Bob Bertsch, Web Technology Specialist, (701) 231-7381

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Liking Your Page's Post on Facebook

Over the years, Facebook has continued to make it easier for a Facebook page administrator to like or comment, as themselves or as another page they admin, on a post from a Page they administer. Confused? Let's walk through how to do it, and hopefully it will become clearer.

I am an administrator of the Nourishing Boomers and Beyond Facebook page. I also liked that page using my personal Facebook profile, so the posts from Nourishing Boomers and Beyond show up in my newsfeed.

If I see a Nourishing Boomers post in my newsfeed and want to like it or comment on it, I need to know whether I am liking/commenting as Bob Bertsch or as Nourishing Boomers and Beyond.

Shows a post from a Facebook page I am an administrator of, indicating the icon in the lower right which shows which page or profile I am using to like or comment on the post.

In the image above, the arrow shows you where to look to tell which profile or page you would be using if you clicked "Like," "Comment" or "Share" on the post. Because I see the image associated with the Nourishing Boomers and Beyond page, I would be liking, commenting or sharing as Nourishing Boomers. To change that, I just need to click that image.

Shows you can change the page or profile you are using to like or comment on a Facebook post by clicking the icon in the lower right corner of the post and selecting another page or profile.

Once I click the image, I can choose my Facebook profile or any of the Facebook pages I administer. Once I have made the selection, I can like, comment on or share the post from my Facebook page as the profile or page I've selected.

Facebook Page Post Commenting

That's it. Liking or commenting on the posts from Facebook pages you administer is a great way to reach new audiences. Give it a try and see if it improves your reach and engagement.

Bob Bertsch, Web Technology Specialist, (701) 231-7381

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Screencasting with Skype for Business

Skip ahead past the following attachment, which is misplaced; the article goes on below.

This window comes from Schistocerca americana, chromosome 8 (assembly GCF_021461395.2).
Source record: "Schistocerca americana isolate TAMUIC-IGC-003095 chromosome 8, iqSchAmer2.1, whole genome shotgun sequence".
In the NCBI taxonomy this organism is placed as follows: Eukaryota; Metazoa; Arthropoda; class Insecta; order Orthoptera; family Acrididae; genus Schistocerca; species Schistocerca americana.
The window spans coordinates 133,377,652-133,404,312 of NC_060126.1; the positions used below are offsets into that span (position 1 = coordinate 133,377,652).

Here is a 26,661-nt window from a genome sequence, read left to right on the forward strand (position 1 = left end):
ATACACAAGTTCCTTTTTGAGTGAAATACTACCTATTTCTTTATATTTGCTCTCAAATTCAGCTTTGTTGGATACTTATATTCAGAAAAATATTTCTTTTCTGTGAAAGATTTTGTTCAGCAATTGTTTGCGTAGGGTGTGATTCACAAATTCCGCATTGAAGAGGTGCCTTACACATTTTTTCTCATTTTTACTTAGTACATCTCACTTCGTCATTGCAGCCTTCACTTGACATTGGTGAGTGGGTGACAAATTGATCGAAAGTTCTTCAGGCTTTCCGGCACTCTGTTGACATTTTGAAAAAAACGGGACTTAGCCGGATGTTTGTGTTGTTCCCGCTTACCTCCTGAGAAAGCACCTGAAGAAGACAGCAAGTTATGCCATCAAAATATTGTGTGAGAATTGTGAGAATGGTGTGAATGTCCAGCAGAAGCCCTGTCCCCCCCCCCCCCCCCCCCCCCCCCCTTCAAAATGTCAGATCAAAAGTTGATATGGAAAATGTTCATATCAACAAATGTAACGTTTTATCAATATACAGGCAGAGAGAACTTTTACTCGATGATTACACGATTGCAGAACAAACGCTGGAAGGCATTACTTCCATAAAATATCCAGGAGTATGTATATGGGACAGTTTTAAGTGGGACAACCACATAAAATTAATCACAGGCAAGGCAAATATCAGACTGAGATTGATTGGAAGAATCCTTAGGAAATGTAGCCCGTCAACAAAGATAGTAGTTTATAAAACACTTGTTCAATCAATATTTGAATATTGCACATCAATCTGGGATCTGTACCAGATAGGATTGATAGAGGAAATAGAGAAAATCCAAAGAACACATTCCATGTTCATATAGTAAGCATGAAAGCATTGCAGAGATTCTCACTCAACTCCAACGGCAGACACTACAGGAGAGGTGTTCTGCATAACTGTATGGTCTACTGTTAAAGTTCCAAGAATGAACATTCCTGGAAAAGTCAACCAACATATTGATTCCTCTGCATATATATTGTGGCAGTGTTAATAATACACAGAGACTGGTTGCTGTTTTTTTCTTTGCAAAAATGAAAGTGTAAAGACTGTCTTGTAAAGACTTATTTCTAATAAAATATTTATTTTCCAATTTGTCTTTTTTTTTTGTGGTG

A couple of weeks ago, Amelia Doll, NDSU Extension Service - Burleigh County, asked me about a tool to use for screencasting. She was looking for a way to show families how to complete various 4-H forms.

I suggested she use Skype for Business (formerly Lync), since she already had it on her computer. Here's one of the screencasts she did using Skype for Business and posted to Facebook. It's a great example of meeting client needs in an innovative way!

Check out the short video below to learn how you can record your own screencast using Skype for Business.

Bob Bertsch, Web Technology Specialist, (701) 231-7381


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Change Spreadsheet into a Document

Have you ever needed to convert a spreadsheet into a document? I know a lot of us are using Google Forms to collect registrations, feedback, and more. Sometimes answers to open-ended questions can produce lengthy responses that require you to scroll, scroll, scroll in the spreadsheet. This is not reader-friendly.

In another situation, a state specialist was collecting registrations and wanted the registrants to get a copy of the information they registered for. Some of the responses were lengthy and it was a chore to copy and paste from a spreadsheet into a document.

There’s an easy way to convert a spreadsheet into a document by using the “Save as Doc” add-on in Chrome. Before I get to the How-To, there are some things you must do first.

1. Use Google’s Chrome browser.

2. Login in with your Google account.

3. If your spreadsheet is in Excel and not a Google “sheet”, convert it by uploading it to your Google Drive and then opening as a Google Sheet, which is Google’s version of Microsoft Excel.

4. Add the “Save as Doc” add on to your Google Drive

Follow the video below to see how to convert your data in your spreadsheet into a document.

Save as Doc Demo on YouTube (2:33)